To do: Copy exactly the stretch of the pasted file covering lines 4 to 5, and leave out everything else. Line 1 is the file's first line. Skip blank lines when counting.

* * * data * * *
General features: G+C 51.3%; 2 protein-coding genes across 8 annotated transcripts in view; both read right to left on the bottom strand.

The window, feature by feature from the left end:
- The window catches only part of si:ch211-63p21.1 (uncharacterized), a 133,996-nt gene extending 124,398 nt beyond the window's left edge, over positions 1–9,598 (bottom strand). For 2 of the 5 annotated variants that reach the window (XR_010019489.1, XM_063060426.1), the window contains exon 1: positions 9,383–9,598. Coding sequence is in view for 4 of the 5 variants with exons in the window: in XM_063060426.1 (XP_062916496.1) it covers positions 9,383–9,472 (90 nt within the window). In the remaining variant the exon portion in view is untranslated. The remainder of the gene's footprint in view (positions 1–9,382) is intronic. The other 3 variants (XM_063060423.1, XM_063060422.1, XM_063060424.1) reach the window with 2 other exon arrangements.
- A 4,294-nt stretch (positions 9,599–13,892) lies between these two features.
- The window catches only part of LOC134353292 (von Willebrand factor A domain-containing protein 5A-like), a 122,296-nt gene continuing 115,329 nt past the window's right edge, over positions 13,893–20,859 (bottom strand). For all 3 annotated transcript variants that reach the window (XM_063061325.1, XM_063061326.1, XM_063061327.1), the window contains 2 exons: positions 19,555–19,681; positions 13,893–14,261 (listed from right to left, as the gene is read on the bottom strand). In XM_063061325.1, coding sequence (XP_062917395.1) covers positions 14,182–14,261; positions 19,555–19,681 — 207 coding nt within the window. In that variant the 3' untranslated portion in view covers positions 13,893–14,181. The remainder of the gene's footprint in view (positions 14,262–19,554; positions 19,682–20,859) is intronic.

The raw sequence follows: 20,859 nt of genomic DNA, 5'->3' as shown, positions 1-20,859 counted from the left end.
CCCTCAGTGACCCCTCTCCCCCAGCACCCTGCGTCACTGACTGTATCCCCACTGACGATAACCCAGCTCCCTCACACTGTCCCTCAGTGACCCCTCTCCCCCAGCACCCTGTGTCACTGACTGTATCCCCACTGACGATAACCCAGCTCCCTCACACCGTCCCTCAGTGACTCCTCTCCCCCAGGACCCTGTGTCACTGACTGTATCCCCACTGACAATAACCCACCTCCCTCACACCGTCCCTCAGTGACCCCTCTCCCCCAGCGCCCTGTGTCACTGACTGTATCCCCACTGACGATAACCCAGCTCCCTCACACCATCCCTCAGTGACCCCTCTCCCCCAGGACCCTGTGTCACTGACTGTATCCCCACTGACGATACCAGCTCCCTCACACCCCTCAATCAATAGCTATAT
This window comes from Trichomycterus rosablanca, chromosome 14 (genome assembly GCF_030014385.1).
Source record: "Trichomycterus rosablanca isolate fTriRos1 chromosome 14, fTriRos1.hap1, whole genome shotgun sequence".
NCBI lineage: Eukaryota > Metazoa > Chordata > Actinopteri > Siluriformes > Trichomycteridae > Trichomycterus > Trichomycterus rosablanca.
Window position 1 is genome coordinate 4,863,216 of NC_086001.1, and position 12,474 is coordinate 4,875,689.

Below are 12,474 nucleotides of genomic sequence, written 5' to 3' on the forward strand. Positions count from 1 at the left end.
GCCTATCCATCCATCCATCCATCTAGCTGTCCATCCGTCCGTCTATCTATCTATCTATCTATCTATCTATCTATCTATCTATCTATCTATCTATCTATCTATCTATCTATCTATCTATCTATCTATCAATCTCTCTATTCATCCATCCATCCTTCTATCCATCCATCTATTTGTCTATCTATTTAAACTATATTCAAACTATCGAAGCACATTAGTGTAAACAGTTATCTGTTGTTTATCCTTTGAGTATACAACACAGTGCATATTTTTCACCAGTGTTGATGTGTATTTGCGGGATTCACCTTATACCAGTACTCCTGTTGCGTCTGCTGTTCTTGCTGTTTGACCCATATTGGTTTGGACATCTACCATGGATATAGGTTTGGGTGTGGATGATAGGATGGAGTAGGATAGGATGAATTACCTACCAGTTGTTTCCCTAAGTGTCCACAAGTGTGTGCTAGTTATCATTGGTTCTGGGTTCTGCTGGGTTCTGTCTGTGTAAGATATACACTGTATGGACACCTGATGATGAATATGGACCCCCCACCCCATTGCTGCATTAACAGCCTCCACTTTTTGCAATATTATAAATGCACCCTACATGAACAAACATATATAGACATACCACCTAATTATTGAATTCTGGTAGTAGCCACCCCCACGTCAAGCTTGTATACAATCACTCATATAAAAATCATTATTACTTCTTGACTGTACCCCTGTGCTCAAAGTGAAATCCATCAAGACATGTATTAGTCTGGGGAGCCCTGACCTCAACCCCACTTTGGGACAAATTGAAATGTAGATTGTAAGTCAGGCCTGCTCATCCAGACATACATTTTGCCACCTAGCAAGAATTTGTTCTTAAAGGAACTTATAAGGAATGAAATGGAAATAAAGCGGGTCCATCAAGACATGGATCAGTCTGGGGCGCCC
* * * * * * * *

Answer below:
- A 4,294-nt stretch (positions 9,599–13,892) lies between these two features.
- The window catches only part of LOC134353292 (von Willebrand factor A domain-containing protein 5A-like), a 122,296-nt gene continuing 115,329 nt past the window's right edge, over positions 13,893–20,859 (bottom strand). For all 3 annotated transcript variants that reach the window (XM_063061325.1, XM_063061326.1, XM_063061327.1), the window contains 2 exons: positions 19,555–19,681; positions 13,893–14,261 (listed from right to left, as the gene is read on the bottom strand). In XM_063061325.1, coding sequence (XP_062917395.1) covers positions 14,182–14,261; positions 19,555–19,681 — 207 coding nt within the window. In that variant the 3' untranslated portion in view covers positions 13,893–14,181. The remainder of the gene's footprint in view (positions 14,262–19,554; positions 19,682–20,859) is intronic.